Stem Cell Research Oversight

Duke University Medical School is an international leader in both the science surrounding and the practice medicine in the cell therapy field. Innovative programs pioneering bone marrow transplantation using publicly donated umbilical cord had their start at Duke Medical Center. Additional interventions using a child’s own cord blood cells are being studied as well. These programs have continued and grown into a world renowned treatment center for children with inborn errors of metabolism as well as malignancies. In addition, a number of interventions in cancer therapy using the patient’s own cultured and modified immune cells are underway in both pediatric and adult studies. Basic research in these and other areas are turning attention to more and more primitive cell lines in order to craft effective, nontoxic treatments.

Applications in the field of cell therapy have grown requiring policy and regulatory oversight. An entirely new office was set up at the US Food and Drug Administration to provide regulatory oversight for this emerging field. The study and use of adult as well as more primitive human stem cells has grown providing many possible areas of discovery as well as areas for scientific, ethical and regulatory discussion. The Institute of Medicine of the National Academy of Sciences formed an expert committee and published guidance on how this oversight should be conducted. That guidance was the reference document for the Duke University Stem Cell Research Oversight Committee.

Beginning January, 2010, each cell therapy protocol submitted to the IRB or IBC will be concurrently reviewed by the Stem Cell Research Oversight group. Feedback will be sent to the investigator via the referring committee, IRB or IBC. If an investigator has a primitive stem cell line it must be registered on the provided website, https://duke.qualtrics.com/SE/?SID=SV_3VIw7b1qLwNkNBa. A registry of stem cell lines will be kept by the dean’s office and each responsible investigator will be required to report on the activity with his/her line once a year.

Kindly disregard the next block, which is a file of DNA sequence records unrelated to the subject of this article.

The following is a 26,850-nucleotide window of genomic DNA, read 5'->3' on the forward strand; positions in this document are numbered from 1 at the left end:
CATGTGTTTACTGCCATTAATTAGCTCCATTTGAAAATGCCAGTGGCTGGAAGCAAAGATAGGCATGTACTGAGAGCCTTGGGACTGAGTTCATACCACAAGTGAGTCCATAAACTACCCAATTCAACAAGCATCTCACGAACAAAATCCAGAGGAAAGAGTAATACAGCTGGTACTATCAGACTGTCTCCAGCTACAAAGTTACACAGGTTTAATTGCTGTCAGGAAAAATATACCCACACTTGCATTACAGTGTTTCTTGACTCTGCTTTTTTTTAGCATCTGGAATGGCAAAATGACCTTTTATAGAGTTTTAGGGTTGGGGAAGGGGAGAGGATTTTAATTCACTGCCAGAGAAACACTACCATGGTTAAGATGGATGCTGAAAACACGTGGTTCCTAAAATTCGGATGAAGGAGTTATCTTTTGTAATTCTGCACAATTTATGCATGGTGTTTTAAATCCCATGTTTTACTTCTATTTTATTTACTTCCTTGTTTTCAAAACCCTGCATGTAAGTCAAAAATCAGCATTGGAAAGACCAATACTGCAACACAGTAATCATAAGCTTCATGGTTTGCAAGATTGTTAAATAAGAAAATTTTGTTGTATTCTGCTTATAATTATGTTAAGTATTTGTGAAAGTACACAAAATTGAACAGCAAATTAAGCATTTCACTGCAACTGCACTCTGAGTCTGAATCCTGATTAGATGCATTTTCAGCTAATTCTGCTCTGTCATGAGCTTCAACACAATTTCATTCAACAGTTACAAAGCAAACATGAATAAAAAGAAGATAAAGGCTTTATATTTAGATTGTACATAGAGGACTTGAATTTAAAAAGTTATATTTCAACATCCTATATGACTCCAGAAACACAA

For questions or assistance with stem cell research at Duke University contact:

Jennifer H. Baker, RN
2400 Pratt Street
Office 9016
Box 3850
Durham, NC 27705
Phone: 919-668-6536
Email: baker133@mc.duke.edu


Duke University Stem Cell Research Oversight Committee
This committee charter describes the organization work process and principles for review of protocols for cell therapy at Duke University. It gives the names of the committee members and the flow diagrams for the review paths for both clinical and basic science cellular research.


National Academy of Sciences Report: Human Embryonic Stem Cell Research Advisory Committee, National Research Council and Institute of Medicine of the National Academies, 2008
This document provides guidelines for the review and management of embryonic and pluripotent stem cell research. It contains definitions of the varieties of cell lines that should be reviewed as well as guidance on record-keeping and storage of stem cell lines. It gives guidance as to the informed consent process that must be in place for the embryo donor/parents to undergo. This includes lines donated for basic as well as clinical research.


National Institutes of Health Guidelines for Human Stem Cell Research
These guidelines were published as the basis of review for newly proposed embryonic stem cells lines applying for federal funding. They were released July 7, 2009, after a period of public comment. They have now been used to qualify 11 new lines for eligibility for US funded research.


Request for Human Embryonic Stem Cell Line to be Approved for Use in NIH Funded Research
On August 25, 2009, this form was released By the NIH to allow investigators to apply for approval of stem cell lines.


Guidelines for the Conduct of Human Embryonic Stem Cell Research, International Society for Stem Cell Research, 2006
These guidelines are similar to the Institute of Medicine guidelines listed on this page, but are international in scope broader in policy and less prescriptive on specifics such as how stem cell lines should be stored and shipped.